Most blogging experts recommend you only consider writing for sites with a domain authority (D/A) higher than yours. Some pros, like Brandon Gaille, suggest you should not guest post for anyone with a D/A lower than thirty. Domain authority refers to a search engine ranking score based on a site’s links, age, popularity, and more. All URLs are ranked from one to one hundred; the higher the number, the better. Popular websites like Huffington Post have a score of ninety-eight while new sites will have a score of one.
You should also steer clear of businesses with a spam score of five or greater. Writing for blogs with a high spam score will likely hurt your site’s performance on Google. Both these metrics can be found on Moz Open Site Explorer. You can research up to three sites per day on Moz before you will be required to open a free or paid account with them. Simply type in a company’s URL, and you will get their D/A. Their spam score can be found directly under the D/A.
Know What You Will Get in Return
You should get something beneficial in return for your hard work. After all, there is no monetary compensation for guest posting. Most business owners like you are looking for publicity and exposure to the hosting site’s audience. But, will you get it?
Just because a large or popular company wants you to write an article for them does NOT mean you should. Do they offer you a link to your site? Do they give you a bio before or after the post? How many words do they allow in your bio? Do they link to any of your social media accounts? How many words do they require per post?
You don’t want to put the time and effort into a fabulous post only to hear crickets after it’s published by someone else. And the fact is, you’re not going to get much love if readers don’t have access to your bio, headshot, and link. This is the truth even when you guest blog for a large magazine. Although, with a popular site like Huffington Post, you may get some credit for being able to say you are a ‘Huff Post Contributor.’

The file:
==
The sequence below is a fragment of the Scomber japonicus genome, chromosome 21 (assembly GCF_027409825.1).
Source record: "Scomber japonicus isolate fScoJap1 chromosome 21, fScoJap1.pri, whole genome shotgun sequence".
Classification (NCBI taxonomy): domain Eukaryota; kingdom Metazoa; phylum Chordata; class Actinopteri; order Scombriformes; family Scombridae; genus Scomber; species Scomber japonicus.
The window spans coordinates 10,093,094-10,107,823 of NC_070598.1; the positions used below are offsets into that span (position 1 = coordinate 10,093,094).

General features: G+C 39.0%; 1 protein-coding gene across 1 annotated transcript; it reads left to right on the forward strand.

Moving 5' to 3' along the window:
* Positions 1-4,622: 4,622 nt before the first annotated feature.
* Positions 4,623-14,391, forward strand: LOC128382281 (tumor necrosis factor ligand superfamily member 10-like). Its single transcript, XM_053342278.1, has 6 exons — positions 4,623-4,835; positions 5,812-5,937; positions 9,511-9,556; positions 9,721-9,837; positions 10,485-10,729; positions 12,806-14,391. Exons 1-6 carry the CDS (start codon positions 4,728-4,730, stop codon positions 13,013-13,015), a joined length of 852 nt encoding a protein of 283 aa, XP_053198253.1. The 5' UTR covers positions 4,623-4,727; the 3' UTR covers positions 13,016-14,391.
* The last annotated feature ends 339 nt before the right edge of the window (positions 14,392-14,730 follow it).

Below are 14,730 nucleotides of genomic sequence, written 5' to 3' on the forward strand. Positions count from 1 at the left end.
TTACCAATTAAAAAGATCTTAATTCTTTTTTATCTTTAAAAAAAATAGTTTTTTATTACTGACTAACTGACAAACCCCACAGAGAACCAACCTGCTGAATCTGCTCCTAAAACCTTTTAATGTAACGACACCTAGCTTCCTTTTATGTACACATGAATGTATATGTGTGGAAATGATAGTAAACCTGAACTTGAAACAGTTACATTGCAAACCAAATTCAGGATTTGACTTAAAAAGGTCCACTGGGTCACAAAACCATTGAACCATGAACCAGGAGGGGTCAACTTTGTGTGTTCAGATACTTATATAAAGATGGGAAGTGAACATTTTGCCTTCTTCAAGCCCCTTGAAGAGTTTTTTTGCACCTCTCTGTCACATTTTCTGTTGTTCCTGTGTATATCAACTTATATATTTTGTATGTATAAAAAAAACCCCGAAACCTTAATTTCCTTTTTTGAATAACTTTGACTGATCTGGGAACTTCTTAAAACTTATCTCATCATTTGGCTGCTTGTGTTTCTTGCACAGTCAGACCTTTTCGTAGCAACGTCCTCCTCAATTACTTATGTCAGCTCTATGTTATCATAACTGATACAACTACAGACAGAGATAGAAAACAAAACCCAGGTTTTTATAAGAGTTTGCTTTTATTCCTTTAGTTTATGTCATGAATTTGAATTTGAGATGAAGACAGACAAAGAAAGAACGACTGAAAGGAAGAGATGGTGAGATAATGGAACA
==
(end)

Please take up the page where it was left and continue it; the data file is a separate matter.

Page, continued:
Track the Stats
If you’re serious about expanding your guest blogging opportunities, I suggest you make a spreadsheet of potential websites with the following information:
Name and web address – the name and URL of each site
Same target market (as you) – this can be found in their media kit
Contact name and email – usually found under ‘contact us’ or ‘write for us’ sections
Domain authority – the number is provided by Moz Open Site Explorer
Spam Score – the number is provided by Moz Open Site Explorer
Offers byline/bio – the answer is no or the number of words allowed in your bio
Offers headshot – yes or no
Offers link – the number of backlinks you receive in your post or bio
Offers Social Media Links – the number of your social media accounts linked to your bio
Words per post – sites may provide this in their ‘write for us’ section
By filling out the columns, you will be able to narrow down your top candidates. Some will stand out as the real front-runners. Go after them first. Putting in a little work up front could pay substantial dividends later and keep you from wasting hours every month on a flawed marketing campaign.
What I Decided to Offer
After completing my own research on guest blogging opportunities, I concluded there weren’t enough sites ‘compensating’ writers for their content in a meaningful way. I was shocked at how many big blogs and magazines gave guests almost nothing in return for their work. Further, I was more surprised at the number business owners who were willing to give their work away for almost nothing.
In response, I decided to accept relevant guest posts on my site here. I have been asked to do this repeatedly in the past, but now I feel it’s the right time to open my blog to submissions. I am offering writers a forum to showcase their expertise and help my readers, businesswomen over forty, create thriving companies that improve our world.
I hope you found this post informative and encouraging. Do you have any advice for uncovering quality guest blogging opportunities? If so, tell us about it in the comment section below.
Life is better when we lift each other up.
I'm Jen Monks. A small business strategist, a serial entrepreneur, and a steadfast optimist devoted to helping women over 40 create and grow profitable businesses within a community they love.